Smoke, smoke, smoke that cigarette
by Sandi McBride
Hello Ladies and Gentlemen, my name is Sandi and I am a reformed smoker. (Hello Sandi).
When I say I’m a reformed smoker you can take that to the bank. I do not sneak around in the bathroom or on the porch or in the yard hiding to feed my nicotine habit. Oh, I used to smoke all right. Like a chimney. I would put out one cigarette while reaching for another. I would stop on my way home from work and buy a pack of cigarettes even if I had a half pack in my coat pocket. Yes, that’s right, coat pocket. No time to be fumbling around in the suitcase I call a purse looking for that life giving nicotine. I had to be able to put my fingers on one at a second’s notice.
I had to have a lighter that would not fail to flame at the first turn of the wheel. I had stock in the Marlboro Company and single handedly supported entire families of workers for the Zippo Lighter Company.
My fingers and teeth were yellow, my white walls at home were yellow. Not a pretty daffodil yellow, but an ugly nicotine yellow.
Oh yes, I was a smoker. I tried everything known to man to put down the filthy habit; I used a patch (sometimes two) I chewed the gum, I tried cold turkey. I would announce to the world “This is my last cigarette” as I balled up the half empty pack and tossed it carelessly into the nearest trash container. I always had good intentions. But like the road to hell, my good intentions had filters on each and every turn.
If I was lucky enough to have made the now infamous “I have quit smoking” speech at home, I could crawl out of the bed (hoping not to awaken Mac) and into the kitchen and root around in the trash like the crazed addict I had become until I found a piece of broken cigarette large enough to smoke. I wouldn’t even make it out of the kitchen, just sitting propped up against the wall, a lighter in one hand and a badly damaged cigarette in the other.
Now, Mac had quit smoking in 1999. He made no announcements, called no press conferences, he simply put the last one out and it was over. It is the closest I have ever come to hating him.
I remember the day I quit smoking like it was yesterday. It was several days before Christmas 2002. The week before I had been taken to the hospital with a breathing condition. The condition was, I couldn’t. Breathe that is. They gave me breathing treatments, kept me overnight (after announcing that a surgeon would be in to draw fluid from around my lungs … luckily he was a no show) then sent me home. Yep, they sent me home and I was breathing just fine and woohoo, I needed me a cigarette like nobody has ever needed a cigarette in their life.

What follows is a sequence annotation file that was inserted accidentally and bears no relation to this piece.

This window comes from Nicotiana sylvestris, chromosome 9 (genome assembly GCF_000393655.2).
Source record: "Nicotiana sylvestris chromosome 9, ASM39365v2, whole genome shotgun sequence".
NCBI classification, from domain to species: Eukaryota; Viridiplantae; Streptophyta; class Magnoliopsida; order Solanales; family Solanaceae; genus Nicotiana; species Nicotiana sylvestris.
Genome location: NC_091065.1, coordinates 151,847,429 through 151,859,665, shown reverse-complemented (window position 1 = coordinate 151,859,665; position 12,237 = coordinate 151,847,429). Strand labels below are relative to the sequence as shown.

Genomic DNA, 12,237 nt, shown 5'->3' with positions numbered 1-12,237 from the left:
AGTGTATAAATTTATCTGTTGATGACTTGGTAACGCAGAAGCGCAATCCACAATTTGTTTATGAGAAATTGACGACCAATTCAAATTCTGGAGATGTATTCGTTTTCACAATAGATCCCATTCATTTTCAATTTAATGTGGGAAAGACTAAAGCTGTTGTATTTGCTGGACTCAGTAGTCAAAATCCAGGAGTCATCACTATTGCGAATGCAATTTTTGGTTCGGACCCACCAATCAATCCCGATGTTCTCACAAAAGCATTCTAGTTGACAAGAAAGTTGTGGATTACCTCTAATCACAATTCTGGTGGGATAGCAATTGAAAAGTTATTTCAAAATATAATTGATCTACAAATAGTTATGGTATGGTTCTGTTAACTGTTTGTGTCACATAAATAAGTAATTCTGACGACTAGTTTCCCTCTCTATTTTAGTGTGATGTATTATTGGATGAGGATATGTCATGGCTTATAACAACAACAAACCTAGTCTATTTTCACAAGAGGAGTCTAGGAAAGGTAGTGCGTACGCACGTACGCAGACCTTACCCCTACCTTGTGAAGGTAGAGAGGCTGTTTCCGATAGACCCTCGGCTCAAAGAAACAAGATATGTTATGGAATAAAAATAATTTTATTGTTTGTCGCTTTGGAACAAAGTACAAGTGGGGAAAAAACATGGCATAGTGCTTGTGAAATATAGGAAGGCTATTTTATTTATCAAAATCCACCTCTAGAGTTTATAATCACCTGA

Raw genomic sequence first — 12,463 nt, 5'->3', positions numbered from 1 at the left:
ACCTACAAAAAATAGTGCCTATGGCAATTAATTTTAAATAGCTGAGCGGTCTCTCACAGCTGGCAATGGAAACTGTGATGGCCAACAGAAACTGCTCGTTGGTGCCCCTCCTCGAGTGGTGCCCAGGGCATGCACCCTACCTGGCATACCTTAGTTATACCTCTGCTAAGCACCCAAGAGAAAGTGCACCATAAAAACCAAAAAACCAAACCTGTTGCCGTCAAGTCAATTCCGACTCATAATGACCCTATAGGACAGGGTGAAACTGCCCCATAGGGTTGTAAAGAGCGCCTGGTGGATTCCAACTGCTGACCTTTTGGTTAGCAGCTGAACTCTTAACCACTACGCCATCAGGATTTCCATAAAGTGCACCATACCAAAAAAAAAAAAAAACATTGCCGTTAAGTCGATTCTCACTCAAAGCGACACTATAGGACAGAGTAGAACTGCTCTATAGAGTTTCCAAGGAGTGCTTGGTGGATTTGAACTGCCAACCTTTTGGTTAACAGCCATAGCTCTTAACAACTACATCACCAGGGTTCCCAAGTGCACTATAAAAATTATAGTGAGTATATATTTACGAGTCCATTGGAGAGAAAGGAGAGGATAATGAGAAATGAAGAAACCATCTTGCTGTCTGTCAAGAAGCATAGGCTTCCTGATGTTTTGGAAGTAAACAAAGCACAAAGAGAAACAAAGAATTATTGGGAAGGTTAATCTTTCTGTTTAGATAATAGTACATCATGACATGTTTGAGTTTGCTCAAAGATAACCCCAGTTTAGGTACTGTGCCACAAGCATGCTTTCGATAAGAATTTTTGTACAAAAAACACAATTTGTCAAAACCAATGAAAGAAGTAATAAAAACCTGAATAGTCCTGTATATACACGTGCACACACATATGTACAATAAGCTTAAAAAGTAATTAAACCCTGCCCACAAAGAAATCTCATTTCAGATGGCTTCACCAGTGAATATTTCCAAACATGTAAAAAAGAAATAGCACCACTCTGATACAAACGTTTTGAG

Two days later I awakened in a panic, I could not breathe in such a way that I thought perhaps this time I had finally been successful in killing myself. I had hoped that after I retired the stresses I had felt at work would mean that I wouldn’t want to smoke quite so much. Luck would be a fine thing. I was on the phone to my cousin (also in Law Enforcement, also a smoker, and on breathing treatments at home!) I begged her to bring her nebulizer kit over, that I thought I might die.
I knew then and there that one way or another I was never going to light a cigarette again as long as I lived. Even the breathing treatment didn’t work for long, as at 7 a.m. I awakened Mac and told him I might need to go to the hospital. He took one look at me and bundled me into the car and off we headed to Carolina Pines. They gave me a successful breathing treatment but wouldn’t let me go home. I had test after test. The doctors kept asking if anyone had ever told me that I had had a heart attack. No, no one. They scheduled a stress test an Echo and an EKG. They kept asking that question. Finally, I just told them I suspected I must have because that same question kept coming up. Yes, they said, we believe you have had two events. Uh huh. Two of them.
Well, I had the third event while I was on a treadmill the next morning taking a stress test. I remember them helping me onto a gurney, I remember them giving me something to help me relax (can I get a six-pack of that to go?) I remember they were ordering a helicopter to fly me to Providence Hospital in Columbia. I don’t remember much after that. When I came to there was a nurse leaning over me telling me I couldn’t move my leg for the next four hours and here’s something to help you relax (OK, maybe not a six-pack of this one, but hows about one for the road?)
Turns out the weather had been too bad to fly, so the siren I kept hearing in my narcotic haze was the ambulance. I learned that women’s symptoms of a heart attack are pretty dissimilar to a man’s. I learned that I really should have quit smoking the first time I had made the announcement 15 years earlier. I learned that the only thing worse than a reformed whore is a reformed smoker.
I don’t smoke. I don’t allow anyone to smoke in my home. I nag every smoker I come across, even though I know in my heart that all the time I’m preaching they want to shoot, stab and disembowel me while they’re lighting up that smoke for a nice long drag.
But people, I tell you this: The inability to draw breath, then find yourself with your chest cracked open while they cut a vein out of your leg to attach to your heart is a mighty strong incentive to stop smoking. Do I want a drag? No. I don’t even want to be in the vicinity of a puff. I wish all of you smokers out there the guts to put them down before they put you under.
In the words to an old song:
Smoke, smoke, SMOKE that cigarette,
Smoke, smoke, smoke until you smoke yourself to death,
Tell Saint Peter at the Golden Gate that you hate to make him wait,
But you just gotta have another cigarette!
— Sandi McBride is a resident of Jefferson, who blogs regularly and enjoys her garden and her furry and feathered friends. She is a wife and mother of two sons.
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